János Pölöskei was nine years old when the Revolution broke out on October 23, 1956. They lived near one of the hotspots of the events, not far from the Köztársaság (Republic) Square where the headquarters of the Hungarian Communist Party was.
Index.hu says that they did not talk about politics at home, but he knew that his parent’s small enterprise was nationalised and they lived together with the family of Béla Dálnoki Miklós, a former Hungarian PM. He had an older brother who was beaten by agents of the State Protection Authority after he tore down some communist posters and his deed was reported to the police by one of his classmates.
On October 23 he said to his mother that they should buy a lot of bread because there would be war. He grabbed his father’s Primus camera and took a lot of photos during the days of the revolution. He says that everything was like the world war about which his parents and grandparents were continually talking about.
After the Soviet invasion
they lived in the basement with his family for more than a week
and Pölöskei was right – they really needed the bread he talked about on October 23. But afterwards life went on, and though some of his classmates were missing, he told that everybody was given chocolate which came as the support from Switzerland.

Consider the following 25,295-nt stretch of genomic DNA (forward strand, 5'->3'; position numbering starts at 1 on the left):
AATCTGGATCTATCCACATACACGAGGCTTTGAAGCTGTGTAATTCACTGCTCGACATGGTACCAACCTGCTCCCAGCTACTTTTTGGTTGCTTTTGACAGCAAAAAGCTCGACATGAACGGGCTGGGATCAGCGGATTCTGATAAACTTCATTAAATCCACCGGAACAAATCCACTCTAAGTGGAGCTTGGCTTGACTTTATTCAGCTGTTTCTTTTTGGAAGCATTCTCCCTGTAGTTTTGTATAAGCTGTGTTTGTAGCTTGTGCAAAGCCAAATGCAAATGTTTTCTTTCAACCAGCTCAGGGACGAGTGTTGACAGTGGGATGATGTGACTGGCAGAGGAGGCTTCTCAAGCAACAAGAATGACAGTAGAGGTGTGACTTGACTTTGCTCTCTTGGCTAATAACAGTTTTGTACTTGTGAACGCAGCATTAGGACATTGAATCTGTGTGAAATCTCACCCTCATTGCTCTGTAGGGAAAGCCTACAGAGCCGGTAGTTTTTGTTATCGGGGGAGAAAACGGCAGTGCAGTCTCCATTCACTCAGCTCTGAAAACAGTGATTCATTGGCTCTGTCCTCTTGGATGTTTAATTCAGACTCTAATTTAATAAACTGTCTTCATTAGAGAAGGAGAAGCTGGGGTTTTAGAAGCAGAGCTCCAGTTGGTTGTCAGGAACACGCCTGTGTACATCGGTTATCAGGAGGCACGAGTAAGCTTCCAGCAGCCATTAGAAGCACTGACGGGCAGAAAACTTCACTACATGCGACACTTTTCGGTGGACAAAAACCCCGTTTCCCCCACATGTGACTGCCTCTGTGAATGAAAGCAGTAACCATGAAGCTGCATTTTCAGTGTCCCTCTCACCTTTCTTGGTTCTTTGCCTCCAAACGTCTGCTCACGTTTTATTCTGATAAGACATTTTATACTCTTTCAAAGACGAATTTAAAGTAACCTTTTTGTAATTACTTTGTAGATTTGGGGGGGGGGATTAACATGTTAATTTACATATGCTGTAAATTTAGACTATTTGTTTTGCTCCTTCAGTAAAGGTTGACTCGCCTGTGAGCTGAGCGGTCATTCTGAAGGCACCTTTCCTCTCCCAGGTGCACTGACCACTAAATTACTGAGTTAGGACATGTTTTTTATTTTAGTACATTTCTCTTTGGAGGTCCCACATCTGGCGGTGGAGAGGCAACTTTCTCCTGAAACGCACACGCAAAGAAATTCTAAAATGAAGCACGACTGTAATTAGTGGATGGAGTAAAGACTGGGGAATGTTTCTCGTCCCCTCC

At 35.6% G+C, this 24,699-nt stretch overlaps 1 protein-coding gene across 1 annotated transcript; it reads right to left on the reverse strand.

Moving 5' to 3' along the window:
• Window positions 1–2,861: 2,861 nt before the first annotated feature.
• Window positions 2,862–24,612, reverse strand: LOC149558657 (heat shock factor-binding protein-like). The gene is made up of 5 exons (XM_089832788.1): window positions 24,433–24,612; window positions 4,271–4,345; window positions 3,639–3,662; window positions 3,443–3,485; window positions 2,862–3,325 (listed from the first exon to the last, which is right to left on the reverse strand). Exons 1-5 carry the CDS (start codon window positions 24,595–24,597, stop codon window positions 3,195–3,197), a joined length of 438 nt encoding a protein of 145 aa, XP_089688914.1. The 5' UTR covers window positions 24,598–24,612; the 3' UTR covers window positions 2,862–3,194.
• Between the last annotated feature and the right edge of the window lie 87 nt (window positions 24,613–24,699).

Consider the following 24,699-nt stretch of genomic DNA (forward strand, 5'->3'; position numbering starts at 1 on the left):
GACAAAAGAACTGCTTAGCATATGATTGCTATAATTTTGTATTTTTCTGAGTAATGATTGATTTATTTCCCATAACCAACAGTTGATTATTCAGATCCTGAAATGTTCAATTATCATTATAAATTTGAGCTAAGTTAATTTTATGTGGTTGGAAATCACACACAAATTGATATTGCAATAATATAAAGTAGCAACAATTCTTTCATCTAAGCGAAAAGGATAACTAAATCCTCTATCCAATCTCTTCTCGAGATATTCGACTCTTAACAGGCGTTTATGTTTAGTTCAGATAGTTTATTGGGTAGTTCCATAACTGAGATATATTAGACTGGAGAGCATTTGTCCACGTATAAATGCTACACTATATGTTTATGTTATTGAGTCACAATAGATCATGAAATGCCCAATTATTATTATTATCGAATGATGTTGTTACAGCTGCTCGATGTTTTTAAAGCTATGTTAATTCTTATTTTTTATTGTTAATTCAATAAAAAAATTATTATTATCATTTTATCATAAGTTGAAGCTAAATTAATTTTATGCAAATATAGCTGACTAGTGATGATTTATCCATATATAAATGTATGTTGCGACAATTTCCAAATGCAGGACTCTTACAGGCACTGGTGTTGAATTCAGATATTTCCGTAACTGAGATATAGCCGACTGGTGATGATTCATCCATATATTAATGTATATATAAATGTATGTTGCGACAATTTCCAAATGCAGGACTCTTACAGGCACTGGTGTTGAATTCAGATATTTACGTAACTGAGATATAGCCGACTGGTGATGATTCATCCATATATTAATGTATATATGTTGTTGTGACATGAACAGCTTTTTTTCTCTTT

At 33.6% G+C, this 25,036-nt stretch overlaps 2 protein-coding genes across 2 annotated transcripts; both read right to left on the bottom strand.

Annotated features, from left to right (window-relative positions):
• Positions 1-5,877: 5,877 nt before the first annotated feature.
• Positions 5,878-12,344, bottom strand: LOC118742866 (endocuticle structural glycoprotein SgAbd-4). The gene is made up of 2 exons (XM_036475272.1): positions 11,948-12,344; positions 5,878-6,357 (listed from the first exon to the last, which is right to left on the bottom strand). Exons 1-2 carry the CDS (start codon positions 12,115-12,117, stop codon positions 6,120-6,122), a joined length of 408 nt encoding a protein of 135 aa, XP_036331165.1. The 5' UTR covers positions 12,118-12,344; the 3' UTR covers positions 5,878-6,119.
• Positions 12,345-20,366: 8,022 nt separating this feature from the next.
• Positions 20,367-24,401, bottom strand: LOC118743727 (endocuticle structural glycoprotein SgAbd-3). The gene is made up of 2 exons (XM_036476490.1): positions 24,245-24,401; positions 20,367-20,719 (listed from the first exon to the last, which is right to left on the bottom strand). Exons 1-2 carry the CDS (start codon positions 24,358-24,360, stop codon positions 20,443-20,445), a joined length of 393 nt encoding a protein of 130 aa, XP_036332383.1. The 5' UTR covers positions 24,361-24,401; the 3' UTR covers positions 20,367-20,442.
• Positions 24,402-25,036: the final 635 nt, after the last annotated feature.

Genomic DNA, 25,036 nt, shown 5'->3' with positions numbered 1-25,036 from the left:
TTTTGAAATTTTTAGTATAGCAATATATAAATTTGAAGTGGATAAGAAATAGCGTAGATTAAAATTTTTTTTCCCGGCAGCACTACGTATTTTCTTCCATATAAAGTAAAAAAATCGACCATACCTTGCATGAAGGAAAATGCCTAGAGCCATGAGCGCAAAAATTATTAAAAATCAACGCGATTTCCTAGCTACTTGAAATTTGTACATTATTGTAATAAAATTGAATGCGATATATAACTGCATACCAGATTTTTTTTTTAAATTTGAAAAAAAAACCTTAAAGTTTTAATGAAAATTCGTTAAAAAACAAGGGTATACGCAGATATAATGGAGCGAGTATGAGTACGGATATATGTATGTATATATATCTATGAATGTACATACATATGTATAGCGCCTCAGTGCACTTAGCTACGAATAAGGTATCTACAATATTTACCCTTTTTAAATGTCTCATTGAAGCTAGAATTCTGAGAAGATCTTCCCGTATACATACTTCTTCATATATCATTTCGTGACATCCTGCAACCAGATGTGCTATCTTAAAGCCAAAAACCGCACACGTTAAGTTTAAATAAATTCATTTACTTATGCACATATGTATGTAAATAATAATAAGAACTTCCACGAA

His photos were never published because he hid them in a book but below you can check them:
The ruins of the Rákóczi street 74 where the fight was hard even after the Soviet troops crushed the revolution on November 4.
People were trying to get through between tanks on the corner of the Rákóczi and Osvát streets.
Passer-by in front of the ruins of the József promenade 81.
On the left, the headquarters of the Hungarian communist party which was besieged by the revolutionary army on October 30. The crowds attacked the building because, allegedly, the State Protection Authority tortured there some people. Even though even Mr Pölöskei heard voices from the building then, nobody could yet find the secret tunnels connecting the building with the Kerepesi cemetery.
József boulevard 86 near the legendary Corvin-köz where a group of revolutionists fought even days after the second Soviet invasion of November 4. Even this photo was probably taken after November 4.
Tramcars burned down on the József boulevard that were used as a barricade.
Rákóczi street. It took years until all damaged buildings were rebuilt.
Ruins, passerby and a Soviet tank on the corner of the Rákóczi and Osvát streets.
The junction of the József promenade and the Üllői street. On the left, buildings of the legendary Corvin-köz while on the right, the Kilián barracks. The fight was long and bloody there; some of the buildings of the neighbourhood still have bullet holes on their walls.